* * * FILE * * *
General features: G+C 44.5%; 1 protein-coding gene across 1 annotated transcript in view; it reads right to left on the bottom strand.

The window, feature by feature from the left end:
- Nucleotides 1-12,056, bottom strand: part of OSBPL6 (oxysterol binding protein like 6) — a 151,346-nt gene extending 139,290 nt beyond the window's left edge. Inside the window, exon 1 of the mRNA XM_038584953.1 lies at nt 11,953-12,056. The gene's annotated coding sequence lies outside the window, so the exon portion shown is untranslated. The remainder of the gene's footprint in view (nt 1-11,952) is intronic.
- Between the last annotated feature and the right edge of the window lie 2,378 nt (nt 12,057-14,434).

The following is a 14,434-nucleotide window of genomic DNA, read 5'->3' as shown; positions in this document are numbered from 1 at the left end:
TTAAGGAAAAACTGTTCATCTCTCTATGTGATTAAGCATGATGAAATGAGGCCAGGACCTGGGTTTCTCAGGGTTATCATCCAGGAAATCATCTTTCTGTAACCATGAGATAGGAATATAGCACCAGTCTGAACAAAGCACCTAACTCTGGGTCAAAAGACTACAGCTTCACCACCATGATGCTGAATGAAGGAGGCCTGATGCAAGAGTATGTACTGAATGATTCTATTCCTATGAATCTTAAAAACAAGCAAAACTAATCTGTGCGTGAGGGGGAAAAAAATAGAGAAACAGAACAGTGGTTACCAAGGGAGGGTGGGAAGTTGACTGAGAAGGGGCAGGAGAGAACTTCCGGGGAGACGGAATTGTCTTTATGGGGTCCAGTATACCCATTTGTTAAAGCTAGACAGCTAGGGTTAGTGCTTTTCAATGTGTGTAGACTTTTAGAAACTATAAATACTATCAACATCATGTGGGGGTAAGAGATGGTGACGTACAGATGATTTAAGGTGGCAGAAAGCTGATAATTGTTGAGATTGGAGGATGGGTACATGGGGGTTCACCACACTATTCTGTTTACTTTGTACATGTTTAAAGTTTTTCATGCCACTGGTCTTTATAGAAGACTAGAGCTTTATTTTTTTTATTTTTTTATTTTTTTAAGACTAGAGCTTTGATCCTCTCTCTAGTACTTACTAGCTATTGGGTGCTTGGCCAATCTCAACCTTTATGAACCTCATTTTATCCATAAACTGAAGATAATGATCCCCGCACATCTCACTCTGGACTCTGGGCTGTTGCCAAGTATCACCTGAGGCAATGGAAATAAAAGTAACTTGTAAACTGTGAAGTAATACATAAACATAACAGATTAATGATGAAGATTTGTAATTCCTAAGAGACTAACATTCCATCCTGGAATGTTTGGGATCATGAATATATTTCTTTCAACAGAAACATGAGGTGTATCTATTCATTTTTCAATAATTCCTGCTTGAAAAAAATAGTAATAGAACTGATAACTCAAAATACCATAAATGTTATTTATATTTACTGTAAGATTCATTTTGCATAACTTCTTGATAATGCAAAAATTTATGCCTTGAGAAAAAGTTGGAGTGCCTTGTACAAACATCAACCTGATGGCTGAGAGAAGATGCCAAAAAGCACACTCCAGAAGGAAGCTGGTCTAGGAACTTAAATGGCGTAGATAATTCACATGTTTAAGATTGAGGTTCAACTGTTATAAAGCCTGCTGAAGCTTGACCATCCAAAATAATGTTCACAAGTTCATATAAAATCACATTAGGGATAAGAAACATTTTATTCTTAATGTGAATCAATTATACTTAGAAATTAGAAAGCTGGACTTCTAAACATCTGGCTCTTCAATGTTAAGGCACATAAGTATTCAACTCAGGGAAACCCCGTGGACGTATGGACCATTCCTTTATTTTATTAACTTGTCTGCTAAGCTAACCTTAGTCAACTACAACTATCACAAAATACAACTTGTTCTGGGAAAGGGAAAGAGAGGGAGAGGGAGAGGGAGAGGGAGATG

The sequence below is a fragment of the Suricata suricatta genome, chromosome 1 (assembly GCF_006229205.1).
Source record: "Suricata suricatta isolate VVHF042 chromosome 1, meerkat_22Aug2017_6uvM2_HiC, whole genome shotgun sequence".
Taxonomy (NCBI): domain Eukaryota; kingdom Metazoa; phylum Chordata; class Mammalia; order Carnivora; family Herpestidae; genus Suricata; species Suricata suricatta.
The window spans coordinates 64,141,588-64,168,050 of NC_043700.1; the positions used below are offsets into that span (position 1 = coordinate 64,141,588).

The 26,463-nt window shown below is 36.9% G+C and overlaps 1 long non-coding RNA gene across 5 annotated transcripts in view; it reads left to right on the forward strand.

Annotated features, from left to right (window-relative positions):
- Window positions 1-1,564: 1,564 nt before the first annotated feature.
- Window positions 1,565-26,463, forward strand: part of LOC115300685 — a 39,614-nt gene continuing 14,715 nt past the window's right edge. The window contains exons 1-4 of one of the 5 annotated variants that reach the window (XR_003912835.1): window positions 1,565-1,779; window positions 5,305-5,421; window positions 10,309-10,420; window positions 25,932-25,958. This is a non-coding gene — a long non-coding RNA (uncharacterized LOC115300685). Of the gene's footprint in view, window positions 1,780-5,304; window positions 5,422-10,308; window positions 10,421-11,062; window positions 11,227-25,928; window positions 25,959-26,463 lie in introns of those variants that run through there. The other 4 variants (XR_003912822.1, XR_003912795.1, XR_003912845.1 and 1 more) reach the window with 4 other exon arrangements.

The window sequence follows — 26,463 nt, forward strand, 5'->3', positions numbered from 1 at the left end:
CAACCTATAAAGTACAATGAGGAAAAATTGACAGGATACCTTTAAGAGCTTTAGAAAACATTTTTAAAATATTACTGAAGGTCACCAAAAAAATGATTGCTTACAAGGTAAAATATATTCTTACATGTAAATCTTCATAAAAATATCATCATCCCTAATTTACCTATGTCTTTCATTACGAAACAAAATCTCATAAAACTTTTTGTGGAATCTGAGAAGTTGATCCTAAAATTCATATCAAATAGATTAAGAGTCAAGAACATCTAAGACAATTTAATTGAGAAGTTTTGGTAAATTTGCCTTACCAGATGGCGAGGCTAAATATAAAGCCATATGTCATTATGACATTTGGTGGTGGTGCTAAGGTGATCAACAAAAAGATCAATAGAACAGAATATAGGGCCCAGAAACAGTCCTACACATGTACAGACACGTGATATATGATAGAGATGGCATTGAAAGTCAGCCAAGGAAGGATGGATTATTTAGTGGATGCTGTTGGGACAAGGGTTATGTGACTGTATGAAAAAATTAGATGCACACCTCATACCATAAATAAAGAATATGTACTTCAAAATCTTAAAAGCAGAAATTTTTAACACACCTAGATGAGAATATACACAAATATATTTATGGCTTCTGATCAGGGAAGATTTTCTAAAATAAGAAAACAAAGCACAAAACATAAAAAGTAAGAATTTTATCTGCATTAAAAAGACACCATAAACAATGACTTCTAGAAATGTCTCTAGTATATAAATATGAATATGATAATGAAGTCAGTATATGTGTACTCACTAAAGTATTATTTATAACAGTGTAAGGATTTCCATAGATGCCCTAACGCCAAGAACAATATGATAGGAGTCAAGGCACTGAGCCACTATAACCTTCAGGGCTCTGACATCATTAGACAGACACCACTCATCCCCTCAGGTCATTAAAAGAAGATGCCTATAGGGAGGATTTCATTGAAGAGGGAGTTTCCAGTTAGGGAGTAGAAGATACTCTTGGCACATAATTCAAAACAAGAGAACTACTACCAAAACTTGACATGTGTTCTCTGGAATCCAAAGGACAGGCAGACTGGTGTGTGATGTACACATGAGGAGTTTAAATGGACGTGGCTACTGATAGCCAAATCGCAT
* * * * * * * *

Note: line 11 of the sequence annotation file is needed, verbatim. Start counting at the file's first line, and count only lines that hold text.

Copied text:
The 26,463-nt window shown below is 36.9% G+C and overlaps 1 long non-coding RNA gene across 5 annotated transcripts in view; it reads left to right on the forward strand.